Robert Munro / Rob Munro
I'm a computational linguist working in communication technologies. This covers a broad area of technology and development, from crowdsourcing and machine-learning for extracting rich information from natural language, to the installation of supporting infrastructures.
Some past work:
Global Viral Forecasting. In 2011 I worked at Global Viral Forecasting (now Metabiota) as the Chief Technology Officer for EpidemicIQ; a system that is tracking disease outbreaks world-wide. The goal is to predict and prevent future epidemics. Google Flu trends found that you can predict flu outbreaks by simply modeling the symptoms that people choose to search for. Imagine if you modeled all the world's available medical information and reports?
Crowdsourcing language and cognition. Language and cognition tasks that used to take thousands of dollars over several months can now be completed in a matter of hours for a few dollars. While I originally worked in commercial crowdsourcing applications, and more recently in social development, many of the most exciting applications are in scientific research.
In July 2011, I helped run the Workshop on Crowdsourcing Technologies for Language and Cognition Studies, for the first time bringing together the researchers who are embracing these new technologies and strategies. We are already seeing the beginning of paradigm shift in language research back to empirically savvy approaches. Crowdsourcing technologies are set to become one of the leading tools in this new wave of research methodologies.
Mission 4636. I coordinated the translation, geolocation and categorization of emergency text messages sent in Haiti in the wake of January 12, 2010 earthquake. This was the only emergency response service available to people within Haiti during this critical period. The primary emergency responders were the US Military who for the most part did not speak Haitian Kreyol or know the locations of addresses in Haiti. Working with more than 1000 Kreyol and French-speaking volunteers from 49 countries, we created a system that allowed us to turn raw text messages in Haitian Kreyol into categorized English messages with precise coordinates with an average turnaround of just 10 minutes. According to the responders this saved hundreds of lives and directed the first aid to tens of thousands.
In total, we processed more than 80,000 messages. It was the first time that crowdsourcing had been used for real-time humanitarian relief and it is still the largest deployment of humanitarian crowdsourcing to date.
Classifying and extracting meaning from short message communications with machine learning and natural language procesing. This project was the focus of my Ph.D. and it looked at methods for automatically classifying text messages (SMS) in low resource languages, and for extracting information such as locations and the names of people.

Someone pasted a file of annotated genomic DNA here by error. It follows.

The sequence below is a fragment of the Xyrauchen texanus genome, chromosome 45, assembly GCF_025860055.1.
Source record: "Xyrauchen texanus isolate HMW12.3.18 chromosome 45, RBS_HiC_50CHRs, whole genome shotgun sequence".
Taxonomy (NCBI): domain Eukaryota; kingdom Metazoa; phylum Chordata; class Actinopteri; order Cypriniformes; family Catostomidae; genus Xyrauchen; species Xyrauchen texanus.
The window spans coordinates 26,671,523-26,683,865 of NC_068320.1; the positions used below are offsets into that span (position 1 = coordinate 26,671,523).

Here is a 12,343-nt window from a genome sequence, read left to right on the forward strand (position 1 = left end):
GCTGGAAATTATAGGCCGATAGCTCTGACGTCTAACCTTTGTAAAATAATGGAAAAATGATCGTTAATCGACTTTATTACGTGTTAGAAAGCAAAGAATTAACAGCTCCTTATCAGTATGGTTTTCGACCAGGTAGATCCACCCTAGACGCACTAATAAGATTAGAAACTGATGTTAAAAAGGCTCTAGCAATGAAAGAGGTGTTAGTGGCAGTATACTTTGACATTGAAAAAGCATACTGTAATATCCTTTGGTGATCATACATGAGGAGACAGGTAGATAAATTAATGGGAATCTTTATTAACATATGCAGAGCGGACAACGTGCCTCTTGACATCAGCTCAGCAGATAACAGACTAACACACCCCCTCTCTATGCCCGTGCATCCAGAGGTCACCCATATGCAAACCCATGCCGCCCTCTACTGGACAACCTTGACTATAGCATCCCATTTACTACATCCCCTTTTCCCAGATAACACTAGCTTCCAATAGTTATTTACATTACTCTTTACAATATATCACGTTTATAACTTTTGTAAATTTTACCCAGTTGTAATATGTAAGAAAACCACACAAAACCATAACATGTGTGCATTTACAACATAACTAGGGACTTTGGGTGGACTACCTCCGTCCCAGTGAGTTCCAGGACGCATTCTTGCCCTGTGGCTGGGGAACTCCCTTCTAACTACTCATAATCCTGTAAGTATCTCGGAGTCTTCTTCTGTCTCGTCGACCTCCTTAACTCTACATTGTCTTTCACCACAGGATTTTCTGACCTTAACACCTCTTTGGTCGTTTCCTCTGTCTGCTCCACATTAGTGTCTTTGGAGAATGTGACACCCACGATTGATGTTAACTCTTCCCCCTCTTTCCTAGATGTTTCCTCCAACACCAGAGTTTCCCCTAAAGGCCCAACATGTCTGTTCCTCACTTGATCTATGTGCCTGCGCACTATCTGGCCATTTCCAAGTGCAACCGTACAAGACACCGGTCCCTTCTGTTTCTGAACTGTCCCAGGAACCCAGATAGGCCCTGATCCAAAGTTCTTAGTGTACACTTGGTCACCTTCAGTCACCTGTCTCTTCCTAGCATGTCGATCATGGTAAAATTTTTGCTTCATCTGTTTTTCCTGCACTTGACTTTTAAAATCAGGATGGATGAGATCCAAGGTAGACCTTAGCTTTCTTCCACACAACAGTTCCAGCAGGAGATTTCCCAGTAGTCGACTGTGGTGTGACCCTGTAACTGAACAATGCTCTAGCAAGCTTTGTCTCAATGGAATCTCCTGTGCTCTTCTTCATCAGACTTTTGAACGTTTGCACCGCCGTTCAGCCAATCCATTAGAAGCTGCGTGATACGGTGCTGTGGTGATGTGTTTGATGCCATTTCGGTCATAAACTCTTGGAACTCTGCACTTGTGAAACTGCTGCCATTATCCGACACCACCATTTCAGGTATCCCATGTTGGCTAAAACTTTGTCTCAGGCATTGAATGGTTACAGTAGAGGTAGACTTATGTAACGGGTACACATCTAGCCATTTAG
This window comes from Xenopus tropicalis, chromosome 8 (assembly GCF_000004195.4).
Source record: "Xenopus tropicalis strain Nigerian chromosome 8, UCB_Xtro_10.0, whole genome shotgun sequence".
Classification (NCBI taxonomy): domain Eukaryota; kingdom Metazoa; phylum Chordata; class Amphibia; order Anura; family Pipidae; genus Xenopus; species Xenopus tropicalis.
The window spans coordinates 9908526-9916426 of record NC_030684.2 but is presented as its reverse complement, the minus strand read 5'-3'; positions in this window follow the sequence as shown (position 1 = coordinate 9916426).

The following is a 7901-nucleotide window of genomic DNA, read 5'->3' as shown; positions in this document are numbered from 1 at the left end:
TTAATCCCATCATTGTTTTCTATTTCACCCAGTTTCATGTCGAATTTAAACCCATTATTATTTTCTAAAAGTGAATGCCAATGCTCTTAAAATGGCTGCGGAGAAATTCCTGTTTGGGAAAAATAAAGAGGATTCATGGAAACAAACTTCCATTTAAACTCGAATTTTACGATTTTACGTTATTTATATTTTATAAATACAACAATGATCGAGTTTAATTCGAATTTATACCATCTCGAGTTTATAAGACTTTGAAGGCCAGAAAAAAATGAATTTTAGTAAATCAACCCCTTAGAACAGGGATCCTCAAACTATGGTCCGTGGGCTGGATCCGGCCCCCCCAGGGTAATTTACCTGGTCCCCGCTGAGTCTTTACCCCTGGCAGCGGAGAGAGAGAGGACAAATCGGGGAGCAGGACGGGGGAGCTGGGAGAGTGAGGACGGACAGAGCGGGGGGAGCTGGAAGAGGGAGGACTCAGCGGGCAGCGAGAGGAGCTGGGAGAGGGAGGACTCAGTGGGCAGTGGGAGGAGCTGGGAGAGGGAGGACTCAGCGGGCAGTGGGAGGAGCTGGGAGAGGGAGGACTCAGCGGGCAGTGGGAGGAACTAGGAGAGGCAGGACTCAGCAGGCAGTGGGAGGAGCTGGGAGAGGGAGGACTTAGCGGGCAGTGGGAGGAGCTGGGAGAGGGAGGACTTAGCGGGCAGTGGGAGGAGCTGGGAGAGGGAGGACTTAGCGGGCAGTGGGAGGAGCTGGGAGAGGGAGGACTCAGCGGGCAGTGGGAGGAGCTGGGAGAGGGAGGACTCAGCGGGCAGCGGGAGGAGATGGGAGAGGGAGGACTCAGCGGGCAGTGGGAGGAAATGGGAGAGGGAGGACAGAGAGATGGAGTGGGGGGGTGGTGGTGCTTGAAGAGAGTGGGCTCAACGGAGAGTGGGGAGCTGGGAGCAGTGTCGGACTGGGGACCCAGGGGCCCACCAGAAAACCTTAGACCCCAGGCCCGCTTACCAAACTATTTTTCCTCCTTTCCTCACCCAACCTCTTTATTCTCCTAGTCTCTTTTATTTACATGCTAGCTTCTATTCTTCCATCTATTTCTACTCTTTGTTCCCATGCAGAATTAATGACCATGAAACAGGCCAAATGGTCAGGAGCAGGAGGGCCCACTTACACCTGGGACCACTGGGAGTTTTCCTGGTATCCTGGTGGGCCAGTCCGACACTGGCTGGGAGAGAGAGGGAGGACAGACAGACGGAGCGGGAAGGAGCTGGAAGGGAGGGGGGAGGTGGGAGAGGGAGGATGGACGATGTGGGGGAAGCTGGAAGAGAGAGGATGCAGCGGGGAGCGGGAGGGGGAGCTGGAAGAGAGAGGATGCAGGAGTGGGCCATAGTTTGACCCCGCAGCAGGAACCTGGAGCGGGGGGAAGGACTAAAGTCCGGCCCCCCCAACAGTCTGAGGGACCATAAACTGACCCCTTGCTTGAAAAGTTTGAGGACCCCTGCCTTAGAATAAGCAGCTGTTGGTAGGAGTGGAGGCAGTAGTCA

A new architecture was developed that adapts to the variation in the language by combining subword models with incremental learning over streaming data. By looking at messages in Chichewa, Kreyol, Pashto, Urdu and Sindhi we were able to combine linguistic models with spatial and temporal information to identify the topics of messages with high accuracy and confidence.
Pakreport. I developed modules that allows Pakreport's information management component to outsource the value-adding tasks of translation, geolocation and categorization to volunteers working with CrowdFlower.
This means that work is cross-checked among multiple workers so that the information is not susceptible to the potential errors of any one volunteer, ensuring data-quality for the aid agencies using the service and meaning that the volunteers can help without fear of accidentally introducing bad information.
Reported Speech in Matses. In late 2009 I had the privilege to live with the Matses and study their language. The Matses people live in a remote enough corner of Peruvian Amazon and only gave up their prior nomadic lifestyle in 1969, making it an under-studied and endangered language.
Reported speech in Matses is unlike any other language. If someone says, "I will go to there tomorrow", you can quote that person directly (they said "I will go there tomorrow"), but you cannot rephrase it from your own spatio-temporal or interpersonal point-of-view (they said "they will come here today"). However, you are otherwise free to paraphrase (they said "I will canoe to there in the morning") or extract (where did they said "I will go"?). This challenges some of the fundamental assumptions about cross-linguistic semantic constraints and raises interesting questions about the possibilities for how we encode the world we perceive.